Ultimately, many members of SNCC went on to become leaders in the Black Panther Party, making Malcolm X in a sense the bridge that brought Garveyism full circle in the 1960’s 5. At the same time the SDS was facing internal turmoil of a similar kind. While the original Black Panther Party can arguably be said to have been a later day manifestation of the Marcus Garvey Movement, the SDS was a direct outgrowth of the of the Intercollegiate Socialist Society formed by Upton Sinclair (The Jungle), Clarence Darrow, Jack London and Walter Lippman in 1905.
During the first two decades of the 20th Century, this group along with the Fabian Society and the integrated Constitutional League was rather active on college campuses. By the 1940’s the ISS had changed its name to the League for Industrial Democracy, and in the 1950’s it established a youth arm called the Student League for Industrial Democracy. Similar to the original ideals set for SNCC under SCLC, SLID’s original purpose was to politicize students on college campuses to the socialist activities of the senior organization.
However, by 1959 the student leaders in SLID desired independence from the LID, and they changed the name of their organization to the Students for a Democratic Society. In 1960 Tom Hayden laid out the ideals of the new organization in a manifesto called the Port Huron Statement. The statement was redrafted in 1962 and it outlined what became the founding principles of the New Left and the SDS based upon a belief in participatory democracy and an understanding that the universality played a central role in social reform.
Furthermore Hayden stated: “The declaration that ‘All men are created equal ….. ang hollow before the facts of Negro life in the South and [in] big cities of the North … our comfort was penetrated by events too troubling to dismiss. First, the permeating and victimizing fact of human degradation, symbolized by the Southern struggle against racial bigotry, compelled most of us from silence to activism…” (Hayden 1962). As SNCC had it beginnings committed to the tactics of nonviolent civil disobedient direct action, in a similar fashion the Port Huron Statement outlined SDS’s primary mission to the fight against racial and class oppression through nonviolent means.
This would all change after 1964 when a gradual shift occurred from purely dissident activism to outright resistance of US imperialism. The Berkeley Free Speech Movement in the autumn of 1964 and the April 17, 1965 anti-war March on Washington were the catalysts for this change. The Mississippi Freedom Summer was the enormous mobilization organized by the Council of Federated Organization headed by SNCC to bring thousands of volunteers to Mississippi in the summer of 1964 in order to register African Americans to vote.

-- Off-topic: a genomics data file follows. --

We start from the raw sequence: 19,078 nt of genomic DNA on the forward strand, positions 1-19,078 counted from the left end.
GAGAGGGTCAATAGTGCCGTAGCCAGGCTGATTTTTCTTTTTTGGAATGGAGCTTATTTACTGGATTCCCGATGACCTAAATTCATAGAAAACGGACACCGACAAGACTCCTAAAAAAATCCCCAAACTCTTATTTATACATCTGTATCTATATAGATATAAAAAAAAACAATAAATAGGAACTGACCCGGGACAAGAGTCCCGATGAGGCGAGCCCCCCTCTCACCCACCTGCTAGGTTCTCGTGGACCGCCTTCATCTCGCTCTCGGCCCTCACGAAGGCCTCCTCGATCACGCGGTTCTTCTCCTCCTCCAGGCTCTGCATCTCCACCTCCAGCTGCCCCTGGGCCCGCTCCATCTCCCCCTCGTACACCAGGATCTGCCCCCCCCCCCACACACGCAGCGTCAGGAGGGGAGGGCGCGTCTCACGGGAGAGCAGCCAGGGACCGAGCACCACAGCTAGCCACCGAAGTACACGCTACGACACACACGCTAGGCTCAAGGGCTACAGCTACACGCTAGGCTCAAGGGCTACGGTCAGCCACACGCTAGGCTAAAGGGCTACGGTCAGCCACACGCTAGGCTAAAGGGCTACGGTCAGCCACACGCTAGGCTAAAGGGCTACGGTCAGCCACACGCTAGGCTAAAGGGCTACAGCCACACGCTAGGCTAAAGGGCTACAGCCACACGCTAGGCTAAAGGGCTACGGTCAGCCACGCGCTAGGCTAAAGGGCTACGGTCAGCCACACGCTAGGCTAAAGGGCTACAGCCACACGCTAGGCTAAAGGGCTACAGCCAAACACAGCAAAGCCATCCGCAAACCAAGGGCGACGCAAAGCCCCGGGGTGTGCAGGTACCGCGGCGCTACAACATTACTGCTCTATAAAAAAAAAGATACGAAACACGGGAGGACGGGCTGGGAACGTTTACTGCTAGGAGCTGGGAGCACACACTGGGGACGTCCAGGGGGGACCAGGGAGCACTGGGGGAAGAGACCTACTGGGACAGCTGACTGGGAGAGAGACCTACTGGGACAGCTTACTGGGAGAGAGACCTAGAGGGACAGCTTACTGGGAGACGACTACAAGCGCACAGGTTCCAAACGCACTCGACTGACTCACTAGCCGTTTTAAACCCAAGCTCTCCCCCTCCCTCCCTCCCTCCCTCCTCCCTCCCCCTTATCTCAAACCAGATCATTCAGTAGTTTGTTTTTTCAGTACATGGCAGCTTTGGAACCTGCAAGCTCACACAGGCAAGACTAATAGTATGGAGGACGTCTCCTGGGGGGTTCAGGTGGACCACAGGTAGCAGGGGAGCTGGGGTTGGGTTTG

After realizing that their efforts were to be thwarted by the all white primary system, the COFO turned its energy towards establishing the Mississippi Freedom Democratic Party. Members of SDS along with hundreds of other volunteers flocked into the state in order to help in the month-long effort. The summer began with the tragic murders of James Chaney a young Black volunteer from Mississippi, and Andrew Goodman, and Michael Schwerner, two Jewish students from New Jersey. It ended with the Mississippi Freedom Democratic Parties protest at the Democratic Party Convention in Atlantic City.
The murders of Chaney, Goodman, and Schwerner, and the refusal of northern democrats to denounce the all-white Mississippi delegation signaled the beginning of the end of whatever faith the young activists of SNCC and SDS had maintained in the progressive liberal wing of the Democratic Party. That September, students from Berkley University in California retuned to campus passionate about the work that they had done over the summer. They set up literature tables on campus to pass out information about the on-going struggle for Civil Rights in the South. The college administration balked at this activity and attempted to shut them down.
This set off widespread protests which became known as the Berkley Free Speech Movement which was eventually replicated on college campuses around the country. By the following year however, the SDS had shifted their attention entirely, from fighting for the oppressed to fighting against their own oppression. The draft brought the Vietnam War overseas close to home for millions of students across the country, and the SDS would ultimately take the lead role in organizing anti-war protest for the rest of the decade. Nevertheless, by now the ideological rifts within the group had begun to rip at the entire structure.